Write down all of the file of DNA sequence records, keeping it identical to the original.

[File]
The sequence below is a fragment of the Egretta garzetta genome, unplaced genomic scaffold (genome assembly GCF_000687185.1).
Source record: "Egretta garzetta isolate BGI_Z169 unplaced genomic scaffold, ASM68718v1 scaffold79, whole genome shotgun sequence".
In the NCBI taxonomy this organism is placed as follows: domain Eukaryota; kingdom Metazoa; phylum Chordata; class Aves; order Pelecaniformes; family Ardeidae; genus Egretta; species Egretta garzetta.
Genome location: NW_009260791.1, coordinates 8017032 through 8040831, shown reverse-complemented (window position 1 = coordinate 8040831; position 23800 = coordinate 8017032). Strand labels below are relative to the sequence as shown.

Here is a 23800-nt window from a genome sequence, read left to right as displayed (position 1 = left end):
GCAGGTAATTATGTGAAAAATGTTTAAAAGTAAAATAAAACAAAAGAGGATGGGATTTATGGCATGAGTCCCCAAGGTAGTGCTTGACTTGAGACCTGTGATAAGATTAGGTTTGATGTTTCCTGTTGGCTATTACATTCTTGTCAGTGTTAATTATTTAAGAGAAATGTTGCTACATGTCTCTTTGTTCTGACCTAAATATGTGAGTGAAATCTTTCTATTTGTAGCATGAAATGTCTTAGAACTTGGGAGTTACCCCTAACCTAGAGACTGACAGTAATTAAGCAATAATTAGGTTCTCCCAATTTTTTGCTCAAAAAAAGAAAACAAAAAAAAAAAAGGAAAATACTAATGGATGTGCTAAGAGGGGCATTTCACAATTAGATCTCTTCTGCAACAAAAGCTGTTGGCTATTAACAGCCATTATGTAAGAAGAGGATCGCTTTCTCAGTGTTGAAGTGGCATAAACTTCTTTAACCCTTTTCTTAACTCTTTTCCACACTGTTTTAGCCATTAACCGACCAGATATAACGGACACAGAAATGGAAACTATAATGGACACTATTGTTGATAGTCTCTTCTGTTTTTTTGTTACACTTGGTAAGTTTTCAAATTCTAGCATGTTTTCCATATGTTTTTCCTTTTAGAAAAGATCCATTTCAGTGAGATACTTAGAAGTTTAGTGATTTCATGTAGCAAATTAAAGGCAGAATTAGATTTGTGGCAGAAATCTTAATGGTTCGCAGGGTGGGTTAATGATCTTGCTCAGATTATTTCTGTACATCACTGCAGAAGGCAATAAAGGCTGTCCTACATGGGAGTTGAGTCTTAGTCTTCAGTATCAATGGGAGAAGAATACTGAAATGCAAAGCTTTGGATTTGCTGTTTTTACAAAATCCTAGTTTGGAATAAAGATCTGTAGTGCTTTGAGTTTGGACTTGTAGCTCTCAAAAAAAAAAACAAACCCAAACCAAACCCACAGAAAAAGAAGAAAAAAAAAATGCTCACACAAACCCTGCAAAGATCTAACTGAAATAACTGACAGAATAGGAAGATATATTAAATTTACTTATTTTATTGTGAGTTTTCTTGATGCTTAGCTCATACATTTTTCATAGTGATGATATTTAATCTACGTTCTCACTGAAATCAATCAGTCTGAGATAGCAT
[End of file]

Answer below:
The sequence below is a fragment of the Egretta garzetta genome, unplaced genomic scaffold (genome assembly GCF_000687185.1).
Source record: "Egretta garzetta isolate BGI_Z169 unplaced genomic scaffold, ASM68718v1 scaffold79, whole genome shotgun sequence".
In the NCBI taxonomy this organism is placed as follows: domain Eukaryota; kingdom Metazoa; phylum Chordata; class Aves; order Pelecaniformes; family Ardeidae; genus Egretta; species Egretta garzetta.
Genome location: NW_009260791.1, coordinates 8017032 through 8040831, shown reverse-complemented (window position 1 = coordinate 8040831; position 23800 = coordinate 8017032). Strand labels below are relative to the sequence as shown.

Here is a 23800-nt window from a genome sequence, read left to right as displayed (position 1 = left end):
GCAGGTAATTATGTGAAAAATGTTTAAAAGTAAAATAAAACAAAAGAGGATGGGATTTATGGCATGAGTCCCCAAGGTAGTGCTTGACTTGAGACCTGTGATAAGATTAGGTTTGATGTTTCCTGTTGGCTATTACATTCTTGTCAGTGTTAATTATTTAAGAGAAATGTTGCTACATGTCTCTTTGTTCTGACCTAAATATGTGAGTGAAATCTTTCTATTTGTAGCATGAAATGTCTTAGAACTTGGGAGTTACCCCTAACCTAGAGACTGACAGTAATTAAGCAATAATTAGGTTCTCCCAATTTTTTGCTCAAAAAAAGAAAACAAAAAAAAAAAAGGAAAATACTAATGGATGTGCTAAGAGGGGCATTTCACAATTAGATCTCTTCTGCAACAAAAGCTGTTGGCTATTAACAGCCATTATGTAAGAAGAGGATCGCTTTCTCAGTGTTGAAGTGGCATAAACTTCTTTAACCCTTTTCTTAACTCTTTTCCACACTGTTTTAGCCATTAACCGACCAGATATAACGGACACAGAAATGGAAACTATAATGGACACTATTGTTGATAGTCTCTTCTGTTTTTTTGTTACACTTGGTAAGTTTTCAAATTCTAGCATGTTTTCCATATGTTTTTCCTTTTAGAAAAGATCCATTTCAGTGAGATACTTAGAAGTTTAGTGATTTCATGTAGCAAATTAAAGGCAGAATTAGATTTGTGGCAGAAATCTTAATGGTTCGCAGGGTGGGTTAATGATCTTGCTCAGATTATTTCTGTACATCACTGCAGAAGGCAATAAAGGCTGTCCTACATGGGAGTTGAGTCTTAGTCTTCAGTATCAATGGGAGAAGAATACTGAAATGCAAAGCTTTGGATTTGCTGTTTTTACAAAATCCTAGTTTGGAATAAAGATCTGTAGTGCTTTGAGTTTGGACTTGTAGCTCTCAAAAAAAAAAACAAACCCAAACCAAACCCACAGAAAAAGAAGAAAAAAAAAATGCTCACACAAACCCTGCAAAGATCTAACTGAAATAACTGACAGAATAGGAAGATATATTAAATTTACTTATTTTATTGTGAGTTTTCTTGATGCTTAGCTCATACATTTTTCATAGTGATGATATTTAATCTACGTTCTCACTGAAATCAATCAGTCTGAGATAGCAT